Fewer Acres of U.S. Peanuts Expected in 2021

Dan Peanuts

USDA’s 2021 Planting Intentions Report indicates there will be two percent fewer acres going to peanuts this year than what we saw in 2020. Tyron Spearman has looked at those numbers, along with an update on other major row crops. According to the USDA National Agricultural Statistics Service (NASS), other key findings from the 2021 Prospective Plantings report for Alabama, Florida …


Planting Intentions Indicate Slightly Less Cotton in 2021

Dan Cotton

USDA released their 2021 Planting Intentions Report, and according to the numbers, there will be slightly fewer acres of cotton planted in the U.S. this year compared to 2020. Becky Sommer with NASS in Washington D.C. has the new figures. All cotton planted totaled 12.0 million acres, down less than 1 percent from the previous year. Cotton area planted in Georgia is forecast at …


Southeast Seeing Drop in Peanut Acres

Dan Peanuts

When the U.S. Department of Agriculture released its 2018 Planting Intentions Report last week, Tyron Spearman reported less acres were expected to go for peanuts this year than what was planted last year. Today, he reports there may be a pretty sizable drop in acres across the Southeast if last week’s report is realized. Southeast Seeing Drop in Peanut Acres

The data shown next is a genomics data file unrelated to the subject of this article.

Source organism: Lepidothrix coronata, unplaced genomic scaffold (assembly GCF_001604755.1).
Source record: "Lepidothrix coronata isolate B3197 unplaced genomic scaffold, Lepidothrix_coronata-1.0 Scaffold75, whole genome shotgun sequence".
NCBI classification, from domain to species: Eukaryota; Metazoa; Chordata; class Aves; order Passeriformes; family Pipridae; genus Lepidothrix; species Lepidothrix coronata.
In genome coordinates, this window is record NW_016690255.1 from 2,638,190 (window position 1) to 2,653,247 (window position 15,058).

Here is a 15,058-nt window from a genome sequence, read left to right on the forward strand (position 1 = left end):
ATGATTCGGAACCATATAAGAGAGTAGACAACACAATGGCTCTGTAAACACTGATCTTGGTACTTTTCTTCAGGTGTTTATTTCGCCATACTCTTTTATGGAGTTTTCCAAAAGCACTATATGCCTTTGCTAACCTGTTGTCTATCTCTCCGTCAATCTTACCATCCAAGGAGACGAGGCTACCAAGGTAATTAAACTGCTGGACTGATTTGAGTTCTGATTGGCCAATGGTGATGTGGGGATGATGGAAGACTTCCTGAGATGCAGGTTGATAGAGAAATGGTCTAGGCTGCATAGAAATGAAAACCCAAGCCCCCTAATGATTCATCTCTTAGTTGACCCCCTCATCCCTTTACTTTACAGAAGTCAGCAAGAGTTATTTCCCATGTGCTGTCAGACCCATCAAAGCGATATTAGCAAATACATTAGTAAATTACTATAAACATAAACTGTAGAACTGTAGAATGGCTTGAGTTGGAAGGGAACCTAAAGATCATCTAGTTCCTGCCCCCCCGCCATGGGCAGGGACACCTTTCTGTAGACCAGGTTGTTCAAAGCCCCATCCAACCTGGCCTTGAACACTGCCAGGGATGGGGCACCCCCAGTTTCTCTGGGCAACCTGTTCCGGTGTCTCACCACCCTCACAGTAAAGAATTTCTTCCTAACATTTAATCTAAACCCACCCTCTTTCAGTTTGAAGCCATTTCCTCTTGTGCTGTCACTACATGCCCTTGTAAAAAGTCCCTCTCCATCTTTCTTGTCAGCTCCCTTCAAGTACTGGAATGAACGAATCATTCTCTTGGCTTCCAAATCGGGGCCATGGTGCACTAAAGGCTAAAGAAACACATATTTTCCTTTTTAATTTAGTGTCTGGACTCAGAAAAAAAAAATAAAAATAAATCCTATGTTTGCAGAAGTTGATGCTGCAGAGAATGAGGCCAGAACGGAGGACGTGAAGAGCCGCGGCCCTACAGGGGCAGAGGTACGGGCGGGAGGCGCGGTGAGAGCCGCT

Agri View: Weather Is Important for Crop Outlook

Dan Agri View, Cotton, Wheat

Everett Griner talks about the crop outlook for 2017, factoring in the weather, in today’s Agri View.       Market analysts were predicting another tough year for cotton and grain farmers back in early April. In storage, supplies of all crops were above average and early planting intentions from the March survey were higher than expected. But still, market …

USDA to Survey Farmers’ Planting Intentions for 2017

Dan Field Crops, Industry News Release

What is on the horizon for U.S. farmers in 2017 as they finalize plans for planting this spring? The March Agricultural Survey conducted by the U.S. Department of Agriculture’s National Agricultural Statistics Service (NASS) will survey approximately 84,000 of the nation’s farmers to determine their plans for the upcoming growing season.